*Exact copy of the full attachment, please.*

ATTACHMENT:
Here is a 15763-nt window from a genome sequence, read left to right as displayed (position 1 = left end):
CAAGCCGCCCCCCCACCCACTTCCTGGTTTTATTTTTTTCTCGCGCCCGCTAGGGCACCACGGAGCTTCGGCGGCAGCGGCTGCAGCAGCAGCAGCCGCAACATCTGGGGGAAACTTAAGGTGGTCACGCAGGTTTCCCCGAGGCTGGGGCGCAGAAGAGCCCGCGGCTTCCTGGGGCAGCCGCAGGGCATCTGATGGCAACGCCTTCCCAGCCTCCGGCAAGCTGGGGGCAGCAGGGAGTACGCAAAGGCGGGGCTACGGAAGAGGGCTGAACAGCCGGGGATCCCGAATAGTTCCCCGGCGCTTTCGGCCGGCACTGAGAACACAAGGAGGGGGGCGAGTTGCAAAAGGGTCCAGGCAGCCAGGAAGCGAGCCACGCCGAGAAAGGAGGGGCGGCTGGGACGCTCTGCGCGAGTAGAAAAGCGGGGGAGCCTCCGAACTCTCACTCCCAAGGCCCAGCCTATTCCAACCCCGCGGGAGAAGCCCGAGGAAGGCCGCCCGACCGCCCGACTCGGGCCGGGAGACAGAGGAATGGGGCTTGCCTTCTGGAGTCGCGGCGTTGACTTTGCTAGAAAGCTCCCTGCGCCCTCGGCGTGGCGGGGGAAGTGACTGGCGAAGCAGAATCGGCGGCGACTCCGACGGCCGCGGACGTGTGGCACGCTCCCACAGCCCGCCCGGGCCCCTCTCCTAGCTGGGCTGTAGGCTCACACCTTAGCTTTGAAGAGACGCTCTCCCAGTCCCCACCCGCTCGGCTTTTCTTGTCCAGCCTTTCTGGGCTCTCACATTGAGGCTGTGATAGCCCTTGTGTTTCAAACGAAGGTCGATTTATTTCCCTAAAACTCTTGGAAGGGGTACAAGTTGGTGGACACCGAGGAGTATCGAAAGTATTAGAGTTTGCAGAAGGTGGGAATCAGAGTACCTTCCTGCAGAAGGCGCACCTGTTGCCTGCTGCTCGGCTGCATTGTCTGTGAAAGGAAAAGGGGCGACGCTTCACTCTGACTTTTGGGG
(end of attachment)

Here is a 15763-nt window from a genome sequence, read left to right as displayed (position 1 = left end):
CAAGCCGCCCCCCCACCCACTTCCTGGTTTTATTTTTTTCTCGCGCCCGCTAGGGCACCACGGAGCTTCGGCGGCAGCGGCTGCAGCAGCAGCAGCCGCAACATCTGGGGGAAACTTAAGGTGGTCACGCAGGTTTCCCCGAGGCTGGGGCGCAGAAGAGCCCGCGGCTTCCTGGGGCAGCCGCAGGGCATCTGATGGCAACGCCTTCCCAGCCTCCGGCAAGCTGGGGGCAGCAGGGAGTACGCAAAGGCGGGGCTACGGAAGAGGGCTGAACAGCCGGGGATCCCGAATAGTTCCCCGGCGCTTTCGGCCGGCACTGAGAACACAAGGAGGGGGGCGAGTTGCAAAAGGGTCCAGGCAGCCAGGAAGCGAGCCACGCCGAGAAAGGAGGGGCGGCTGGGACGCTCTGCGCGAGTAGAAAAGCGGGGGAGCCTCCGAACTCTCACTCCCAAGGCCCAGCCTATTCCAACCCCGCGGGAGAAGCCCGAGGAAGGCCGCCCGACCGCCCGACTCGGGCCGGGAGACAGAGGAATGGGGCTTGCCTTCTGGAGTCGCGGCGTTGACTTTGCTAGAAAGCTCCCTGCGCCCTCGGCGTGGCGGGGGAAGTGACTGGCGAAGCAGAATCGGCGGCGACTCCGACGGCCGCGGACGTGTGGCACGCTCCCACAGCCCGCCCGGGCCCCTCTCCTAGCTGGGCTGTAGGCTCACACCTTAGCTTTGAAGAGACGCTCTCCCAGTCCCCACCCGCTCGGCTTTTCTTGTCCAGCCTTTCTGGGCTCTCACATTGAGGCTGTGATAGCCCTTGTGTTTCAAACGAAGGTCGATTTATTTCCCTAAAACTCTTGGAAGGGGTACAAGTTGGTGGACACCGAGGAGTATCGAAAGTATTAGAGTTTGCAGAAGGTGGGAATCAGAGTACCTTCCTGCAGAAGGCGCACCTGTTGCCTGCTGCTCGGCTGCATTGTCTGTGAAAGGAAAAGGGGCGACGCTTCACTCTGACTTTTGGGG